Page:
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A taste of what’s to come from Maradona?

November 14, 2008

It has taken only a week for Diego Maradona’s appointment as coach to turn the Argentina national side into something approaching a cabaret.

A squabble over the choice of Maradona’s assistant escalated into a saga this week which culminated with the country’s plethora of news and sports cable channels splashing the headline “Maradona to quit?” across the screen.

Maradona’s impulsive and volatile personality was always going to be a worry in his new job, but few can have imagined that it would have surfaced so quickly and over such a relatively minor matter.

Before being officially confirmed, Maradona had said that his former 1986 World Cup team mates Sergio Batista and Jose Luis Brown would share the role.

Then he back-tracked and said he wanted Oscar Ruggeri, another former team mate famous for his rugged style of defending.

Nobody could quite fathom out why, especially given Ruggeri’s dismal recent coaching record.

Known affectionately as Big Head, Ruggeri resigned at Mexico’s Tecos UAG after losing his first six games in 2003, then took charge of Independiente in his homeland before resigning four months later after being insulted by fans at a home game.

In 2004 he went to Spanish second division club Elche but was fired after 20 games. He returned to Mexico and joined America, the country’s richest club, and this time lasted six matches.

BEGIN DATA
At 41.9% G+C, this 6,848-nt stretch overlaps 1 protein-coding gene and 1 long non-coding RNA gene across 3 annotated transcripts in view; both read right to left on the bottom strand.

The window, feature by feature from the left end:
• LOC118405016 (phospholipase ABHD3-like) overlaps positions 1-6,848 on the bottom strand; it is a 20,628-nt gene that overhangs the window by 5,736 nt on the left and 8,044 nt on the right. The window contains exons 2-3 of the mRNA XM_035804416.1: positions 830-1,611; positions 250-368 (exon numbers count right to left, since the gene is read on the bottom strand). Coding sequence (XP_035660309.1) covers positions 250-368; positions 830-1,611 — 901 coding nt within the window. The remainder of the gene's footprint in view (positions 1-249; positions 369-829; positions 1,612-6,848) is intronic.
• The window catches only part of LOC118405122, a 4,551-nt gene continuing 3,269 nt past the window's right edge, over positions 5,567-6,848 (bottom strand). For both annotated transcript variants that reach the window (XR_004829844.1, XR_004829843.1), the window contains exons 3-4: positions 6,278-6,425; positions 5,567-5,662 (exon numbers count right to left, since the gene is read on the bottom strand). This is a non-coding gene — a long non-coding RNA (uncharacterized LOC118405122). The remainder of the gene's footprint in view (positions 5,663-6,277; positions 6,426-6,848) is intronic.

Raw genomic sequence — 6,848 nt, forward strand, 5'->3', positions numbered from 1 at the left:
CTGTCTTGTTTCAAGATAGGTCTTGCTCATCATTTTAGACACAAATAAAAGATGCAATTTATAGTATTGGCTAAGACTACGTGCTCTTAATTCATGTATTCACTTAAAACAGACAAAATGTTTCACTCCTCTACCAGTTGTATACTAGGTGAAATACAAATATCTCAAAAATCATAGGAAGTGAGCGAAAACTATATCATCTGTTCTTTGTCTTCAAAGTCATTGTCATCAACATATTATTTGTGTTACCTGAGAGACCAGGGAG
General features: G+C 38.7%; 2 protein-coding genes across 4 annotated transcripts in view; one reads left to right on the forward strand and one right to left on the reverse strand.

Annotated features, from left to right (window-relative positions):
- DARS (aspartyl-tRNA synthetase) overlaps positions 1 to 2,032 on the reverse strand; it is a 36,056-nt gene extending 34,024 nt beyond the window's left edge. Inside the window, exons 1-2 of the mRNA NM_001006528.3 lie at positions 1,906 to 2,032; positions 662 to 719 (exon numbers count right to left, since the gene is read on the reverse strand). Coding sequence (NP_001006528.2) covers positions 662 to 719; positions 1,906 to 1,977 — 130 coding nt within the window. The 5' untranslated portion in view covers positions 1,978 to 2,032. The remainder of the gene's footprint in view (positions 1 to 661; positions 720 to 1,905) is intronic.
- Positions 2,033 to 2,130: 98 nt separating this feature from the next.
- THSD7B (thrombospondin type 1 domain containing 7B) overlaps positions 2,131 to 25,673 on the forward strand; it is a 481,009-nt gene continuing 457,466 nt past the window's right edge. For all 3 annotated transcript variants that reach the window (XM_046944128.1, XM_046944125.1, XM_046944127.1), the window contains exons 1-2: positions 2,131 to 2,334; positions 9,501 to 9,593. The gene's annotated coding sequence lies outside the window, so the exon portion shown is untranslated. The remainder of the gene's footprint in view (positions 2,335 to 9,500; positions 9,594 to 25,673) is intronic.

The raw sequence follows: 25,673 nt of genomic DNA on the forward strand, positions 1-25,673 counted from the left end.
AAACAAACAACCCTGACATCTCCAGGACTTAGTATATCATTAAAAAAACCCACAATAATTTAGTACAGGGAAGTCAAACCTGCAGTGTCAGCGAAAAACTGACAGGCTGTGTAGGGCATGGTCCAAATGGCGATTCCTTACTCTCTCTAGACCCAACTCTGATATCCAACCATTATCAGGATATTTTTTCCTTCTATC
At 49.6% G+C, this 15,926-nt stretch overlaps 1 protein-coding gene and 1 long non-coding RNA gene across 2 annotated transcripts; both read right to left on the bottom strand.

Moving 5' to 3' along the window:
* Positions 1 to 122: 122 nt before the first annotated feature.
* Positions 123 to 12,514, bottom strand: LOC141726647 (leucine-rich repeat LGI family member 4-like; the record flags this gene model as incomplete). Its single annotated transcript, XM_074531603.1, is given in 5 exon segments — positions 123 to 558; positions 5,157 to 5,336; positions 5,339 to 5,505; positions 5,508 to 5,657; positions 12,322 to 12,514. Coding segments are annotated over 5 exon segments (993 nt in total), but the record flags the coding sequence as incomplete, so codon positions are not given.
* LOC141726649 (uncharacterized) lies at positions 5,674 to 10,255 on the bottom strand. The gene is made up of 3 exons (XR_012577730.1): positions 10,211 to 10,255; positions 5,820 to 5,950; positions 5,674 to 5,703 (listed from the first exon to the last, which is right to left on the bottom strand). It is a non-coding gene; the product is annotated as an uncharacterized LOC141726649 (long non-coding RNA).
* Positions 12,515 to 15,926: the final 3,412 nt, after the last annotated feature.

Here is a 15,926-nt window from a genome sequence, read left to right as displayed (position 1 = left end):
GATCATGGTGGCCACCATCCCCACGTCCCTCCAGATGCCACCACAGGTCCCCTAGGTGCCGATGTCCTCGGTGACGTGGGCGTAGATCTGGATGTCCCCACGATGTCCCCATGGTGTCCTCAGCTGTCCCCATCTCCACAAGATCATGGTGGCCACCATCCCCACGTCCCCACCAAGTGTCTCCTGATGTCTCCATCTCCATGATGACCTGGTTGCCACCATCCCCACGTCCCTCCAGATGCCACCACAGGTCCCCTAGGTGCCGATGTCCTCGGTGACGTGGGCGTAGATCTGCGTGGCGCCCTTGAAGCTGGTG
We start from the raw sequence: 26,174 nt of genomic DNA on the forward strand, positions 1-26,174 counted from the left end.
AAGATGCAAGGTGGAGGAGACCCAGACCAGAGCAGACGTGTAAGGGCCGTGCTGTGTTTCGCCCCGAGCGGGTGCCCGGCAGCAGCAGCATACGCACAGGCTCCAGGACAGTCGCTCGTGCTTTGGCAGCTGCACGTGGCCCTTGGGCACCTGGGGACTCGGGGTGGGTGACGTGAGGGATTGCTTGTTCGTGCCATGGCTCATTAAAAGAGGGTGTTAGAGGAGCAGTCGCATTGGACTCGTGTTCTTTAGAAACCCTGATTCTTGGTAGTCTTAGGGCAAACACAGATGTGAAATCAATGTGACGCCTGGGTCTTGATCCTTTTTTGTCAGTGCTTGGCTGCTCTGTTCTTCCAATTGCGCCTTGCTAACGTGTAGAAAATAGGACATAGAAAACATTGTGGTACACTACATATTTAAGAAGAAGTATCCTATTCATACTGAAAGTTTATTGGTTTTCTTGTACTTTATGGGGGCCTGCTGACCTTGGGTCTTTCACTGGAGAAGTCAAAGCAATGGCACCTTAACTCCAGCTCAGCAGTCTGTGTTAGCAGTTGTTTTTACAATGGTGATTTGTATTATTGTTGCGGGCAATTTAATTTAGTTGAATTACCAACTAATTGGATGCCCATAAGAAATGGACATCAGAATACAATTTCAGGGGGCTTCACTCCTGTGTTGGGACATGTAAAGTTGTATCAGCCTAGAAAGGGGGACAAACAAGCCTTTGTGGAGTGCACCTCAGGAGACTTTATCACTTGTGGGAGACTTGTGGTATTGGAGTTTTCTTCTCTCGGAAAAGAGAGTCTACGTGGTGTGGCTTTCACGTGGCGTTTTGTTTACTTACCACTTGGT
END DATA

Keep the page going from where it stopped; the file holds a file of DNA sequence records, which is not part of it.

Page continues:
Ruggeri’s last coaching job was with San Lorenzo in 2006 where he was again fired after poor results including a 7-1 home defeat by Boca Juniors.

Batista, whose laid-back style and mild temper could have been a useful counter to Maradona’s volatility, recently won the Olympic Gold medal with the under-23 team in Beijing. Brown had been working quietly with the under-17 team after a stint with the superbly-named second division outfit Ben Hur.

Argentina Football Association (AFA) president Julio Grondona publicly admitted to personal differences with Ruggeri, at one stage saying: “I don’t like his face.” That set up a deadlock which at one stage led to the rumours of a possible Maradona resignation.

 All this has happened without so much as a ball being kicked. And it’s probably only a taste of what’s to come.

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